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Thanks for visiting my site. I’m driven by the exploration of human connection and how we can better reconnect to ourselves, our families, and our communities. Aside from my books, I hope you’ll check out my blog, and some of my other writing to find more perspectives and tools.
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Wise words —
Kari, some people will allow you to be who you are, your true self, with your own skills, with your own flaws, because they love you for who you are and value you for who you are. These people will bring the best out of you, your true self. Looking at yourself in the mirror, you will like it, because this is the real you. This is you. This is the image of yourself that will be reflected through their eyes. A dear person in my life told me one day that she wished I would see myself with the eyes she sees me. So beautiful, so powerful. So many times did I think about this.
Sadly, some people expect you to play a role and be a special character, be who they would like you to be, could be conscious, could be unconscious. It does not matter. The end result is the same,. You will be a character in a play that is not you, and this is who you will see, a character in a play, not you. Are you going to like this character, maybe yes, maybe not, because you might just never be good enough in their eyes. Just remember, it does not matter, because this is not you.
Feeling good about who you are, all the time? I wished it was easy but it is not. Honestly, it feels like a life long quest to me. Maybe one start could be to surround yourself with people who reflect the best image of yourself and look at your own value through their eyes. The other ones, well, really don't think too much about it, because, in the end they don't really know you in any way, not the real you, the true you.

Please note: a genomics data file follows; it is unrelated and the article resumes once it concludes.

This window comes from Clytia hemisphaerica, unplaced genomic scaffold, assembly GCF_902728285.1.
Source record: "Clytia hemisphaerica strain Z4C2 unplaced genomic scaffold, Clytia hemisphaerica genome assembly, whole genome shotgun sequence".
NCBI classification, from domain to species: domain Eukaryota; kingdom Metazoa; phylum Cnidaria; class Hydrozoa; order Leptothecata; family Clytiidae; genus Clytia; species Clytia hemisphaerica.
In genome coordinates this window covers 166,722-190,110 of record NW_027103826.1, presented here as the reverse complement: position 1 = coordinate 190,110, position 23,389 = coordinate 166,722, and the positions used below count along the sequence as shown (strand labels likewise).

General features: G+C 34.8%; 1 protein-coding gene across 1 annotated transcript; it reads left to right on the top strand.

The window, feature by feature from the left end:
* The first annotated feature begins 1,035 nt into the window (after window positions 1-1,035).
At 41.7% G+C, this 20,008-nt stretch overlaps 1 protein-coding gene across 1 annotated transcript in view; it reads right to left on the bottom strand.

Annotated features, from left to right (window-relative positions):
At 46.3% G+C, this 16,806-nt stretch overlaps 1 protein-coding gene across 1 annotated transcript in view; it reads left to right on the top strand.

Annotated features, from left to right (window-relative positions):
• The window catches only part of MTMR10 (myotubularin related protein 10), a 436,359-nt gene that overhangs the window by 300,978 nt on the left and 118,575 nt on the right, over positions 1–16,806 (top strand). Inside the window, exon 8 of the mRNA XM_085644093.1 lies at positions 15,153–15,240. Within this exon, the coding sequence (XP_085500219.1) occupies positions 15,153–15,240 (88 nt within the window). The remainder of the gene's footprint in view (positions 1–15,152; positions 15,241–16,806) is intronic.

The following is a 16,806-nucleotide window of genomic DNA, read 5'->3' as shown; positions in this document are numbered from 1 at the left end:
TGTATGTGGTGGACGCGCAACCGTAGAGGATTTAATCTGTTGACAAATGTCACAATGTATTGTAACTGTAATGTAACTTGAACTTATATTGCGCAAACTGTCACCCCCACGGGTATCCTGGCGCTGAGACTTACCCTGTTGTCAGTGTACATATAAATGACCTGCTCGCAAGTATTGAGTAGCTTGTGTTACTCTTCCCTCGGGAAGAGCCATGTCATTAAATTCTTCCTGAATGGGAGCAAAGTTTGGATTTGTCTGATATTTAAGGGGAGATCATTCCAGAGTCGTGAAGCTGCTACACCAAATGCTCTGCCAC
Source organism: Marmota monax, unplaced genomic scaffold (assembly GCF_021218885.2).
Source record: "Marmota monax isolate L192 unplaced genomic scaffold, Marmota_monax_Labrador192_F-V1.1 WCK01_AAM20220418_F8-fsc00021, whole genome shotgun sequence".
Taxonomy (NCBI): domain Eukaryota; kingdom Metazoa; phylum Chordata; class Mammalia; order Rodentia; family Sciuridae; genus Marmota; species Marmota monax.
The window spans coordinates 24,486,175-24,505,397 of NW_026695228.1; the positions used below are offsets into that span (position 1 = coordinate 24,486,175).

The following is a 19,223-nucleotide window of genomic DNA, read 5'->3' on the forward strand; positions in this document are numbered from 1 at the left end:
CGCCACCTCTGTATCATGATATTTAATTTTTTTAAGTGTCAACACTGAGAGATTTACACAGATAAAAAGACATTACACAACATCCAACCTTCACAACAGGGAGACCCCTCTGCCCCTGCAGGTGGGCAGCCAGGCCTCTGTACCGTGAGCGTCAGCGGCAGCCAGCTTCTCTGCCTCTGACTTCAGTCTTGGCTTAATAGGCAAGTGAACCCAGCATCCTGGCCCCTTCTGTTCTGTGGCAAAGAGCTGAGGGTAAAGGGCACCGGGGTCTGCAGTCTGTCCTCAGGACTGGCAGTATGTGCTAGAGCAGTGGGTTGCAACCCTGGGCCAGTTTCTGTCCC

Just some reflections that came through my mind reading your beautiful and honest post.
I think I understand your feelings as I know I've done the same from time to time. Feelings of insecurity run deep for me with certain people and it makes me act a different way that I don't enjoy. I am trying very hard to stay true to myself, but at times I slip. So, I truly appreciate your post.
I've struggled (and still do at time) with always wearing a mask with people. Whoever I thought I needed to be with them, I was.
It takes a lot to see that in yourself and try to change it.
Kudos to you for putting this out there.
Awareness is always the first step to anything. Integrity is a lifelong pursuit, and I'm always impressed with the way you share the development of yours. Bacon grease? Perfect picture. Made me laugh out loud.
Self awareness is a double edged sword, isn't it?
Love the part of you who needs to put on a show. She's just scared. Like everyone is.